Essay On Gender Sensitization
Potential versus performance Men assume policy leads to positive impact.
Women see that these policies are not leading to positive outcomes.
And it applies to many other issues such as climate change, citizen/police interactions, and for the purposes of this blog post, to women’s progress.
We all have our own lenses through which we see the world.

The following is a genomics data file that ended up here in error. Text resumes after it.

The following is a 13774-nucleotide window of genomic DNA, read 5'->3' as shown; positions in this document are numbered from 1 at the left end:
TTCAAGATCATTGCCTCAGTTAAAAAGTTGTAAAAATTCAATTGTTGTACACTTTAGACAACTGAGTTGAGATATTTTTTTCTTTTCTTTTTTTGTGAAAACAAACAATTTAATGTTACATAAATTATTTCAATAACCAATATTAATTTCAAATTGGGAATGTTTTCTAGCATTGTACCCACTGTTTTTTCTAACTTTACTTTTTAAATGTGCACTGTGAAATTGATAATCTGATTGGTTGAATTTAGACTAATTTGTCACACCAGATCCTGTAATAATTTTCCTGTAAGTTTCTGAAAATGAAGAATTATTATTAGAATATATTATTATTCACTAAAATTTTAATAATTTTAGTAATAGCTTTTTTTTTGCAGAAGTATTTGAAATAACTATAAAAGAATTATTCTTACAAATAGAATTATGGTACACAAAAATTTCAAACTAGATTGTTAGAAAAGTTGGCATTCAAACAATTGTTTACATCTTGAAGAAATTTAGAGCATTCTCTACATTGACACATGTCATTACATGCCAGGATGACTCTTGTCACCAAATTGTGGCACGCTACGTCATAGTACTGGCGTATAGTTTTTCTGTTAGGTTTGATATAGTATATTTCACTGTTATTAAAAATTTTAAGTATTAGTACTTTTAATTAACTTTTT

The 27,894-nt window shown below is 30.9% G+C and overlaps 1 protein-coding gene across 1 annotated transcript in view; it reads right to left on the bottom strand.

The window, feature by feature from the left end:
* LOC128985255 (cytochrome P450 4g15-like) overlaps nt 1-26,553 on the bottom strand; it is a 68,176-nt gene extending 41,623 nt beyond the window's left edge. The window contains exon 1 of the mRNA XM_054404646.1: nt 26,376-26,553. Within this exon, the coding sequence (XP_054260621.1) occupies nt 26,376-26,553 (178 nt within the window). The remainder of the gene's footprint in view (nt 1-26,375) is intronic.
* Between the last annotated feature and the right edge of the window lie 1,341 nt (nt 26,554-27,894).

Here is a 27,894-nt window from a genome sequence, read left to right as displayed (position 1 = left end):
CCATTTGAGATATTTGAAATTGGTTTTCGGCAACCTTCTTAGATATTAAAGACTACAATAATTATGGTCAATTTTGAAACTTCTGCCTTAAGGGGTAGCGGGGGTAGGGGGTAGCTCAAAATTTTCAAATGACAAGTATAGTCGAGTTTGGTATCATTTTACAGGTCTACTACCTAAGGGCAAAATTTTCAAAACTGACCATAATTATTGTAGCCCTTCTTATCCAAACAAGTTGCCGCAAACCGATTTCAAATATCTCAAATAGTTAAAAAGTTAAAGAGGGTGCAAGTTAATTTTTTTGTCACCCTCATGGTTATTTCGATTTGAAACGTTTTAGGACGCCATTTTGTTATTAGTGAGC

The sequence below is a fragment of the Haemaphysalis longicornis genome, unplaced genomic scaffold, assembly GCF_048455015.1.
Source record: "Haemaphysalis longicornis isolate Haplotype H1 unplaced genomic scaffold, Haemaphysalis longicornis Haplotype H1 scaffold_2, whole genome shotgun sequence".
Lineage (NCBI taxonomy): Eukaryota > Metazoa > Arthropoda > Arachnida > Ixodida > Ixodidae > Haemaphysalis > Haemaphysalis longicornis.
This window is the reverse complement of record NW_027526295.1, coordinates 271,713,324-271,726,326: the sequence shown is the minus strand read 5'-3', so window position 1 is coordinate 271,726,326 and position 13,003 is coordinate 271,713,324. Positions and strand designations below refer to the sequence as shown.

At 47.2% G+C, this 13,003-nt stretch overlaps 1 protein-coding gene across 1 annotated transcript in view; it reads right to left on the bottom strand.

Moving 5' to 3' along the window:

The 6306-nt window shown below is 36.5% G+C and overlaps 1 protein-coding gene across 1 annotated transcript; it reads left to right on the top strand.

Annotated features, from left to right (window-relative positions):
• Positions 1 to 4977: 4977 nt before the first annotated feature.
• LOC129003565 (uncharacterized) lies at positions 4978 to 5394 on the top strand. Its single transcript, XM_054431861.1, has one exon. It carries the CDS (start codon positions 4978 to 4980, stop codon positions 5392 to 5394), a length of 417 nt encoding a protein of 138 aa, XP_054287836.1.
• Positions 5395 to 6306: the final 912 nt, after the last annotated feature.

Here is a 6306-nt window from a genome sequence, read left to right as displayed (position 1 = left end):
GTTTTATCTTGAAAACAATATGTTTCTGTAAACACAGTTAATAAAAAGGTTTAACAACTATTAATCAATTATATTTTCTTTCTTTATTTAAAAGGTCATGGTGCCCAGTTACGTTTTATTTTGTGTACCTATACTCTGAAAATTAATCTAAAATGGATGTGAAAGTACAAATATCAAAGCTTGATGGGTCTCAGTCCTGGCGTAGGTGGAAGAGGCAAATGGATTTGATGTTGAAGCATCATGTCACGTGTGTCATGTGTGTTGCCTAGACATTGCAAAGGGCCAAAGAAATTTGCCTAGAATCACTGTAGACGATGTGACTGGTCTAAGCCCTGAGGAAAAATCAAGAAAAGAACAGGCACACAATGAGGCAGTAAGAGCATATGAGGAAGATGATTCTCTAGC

For women their conclusion of dissatisfaction was based on performance.Focus groups and internal workforce surveys disaggregated by gender (or other salient identities) can help.The leadership may believe, looking through their lens, that the organization has strong programmes for hiring, evaluation and feedback, career development and promotions, access to critical assignments, mentoring and sponsoring, and other inclusive practices.Leaders: look through another lens Information rather than anecdotes always helps.For a leader it means awareness and the need to probe more deeply into what causes the gaps.Based on their experiences, men might be more likely to achieve those work goals; women, on the other hand, may have experiences that create a diminished sense of satisfaction.Given these feelings of dissatisfaction in the workplace, women may have a lower threshold when it comes to deciding whether to leave the world of work or not.Her answer was that both men and women are right, at least based on what they are observing and what facts or cues they give weight to for their differing conclusions.Several explanations can be put forward for these differences: 1.Catherine Fox, former Corporate Woman columnist for the Australian Financial Review, found that 72% of male senior executives agreed with the statement that much progress had been made towards women’s empowerment and career progression.Of the female executives surveyed, 71% disagreed with that statement.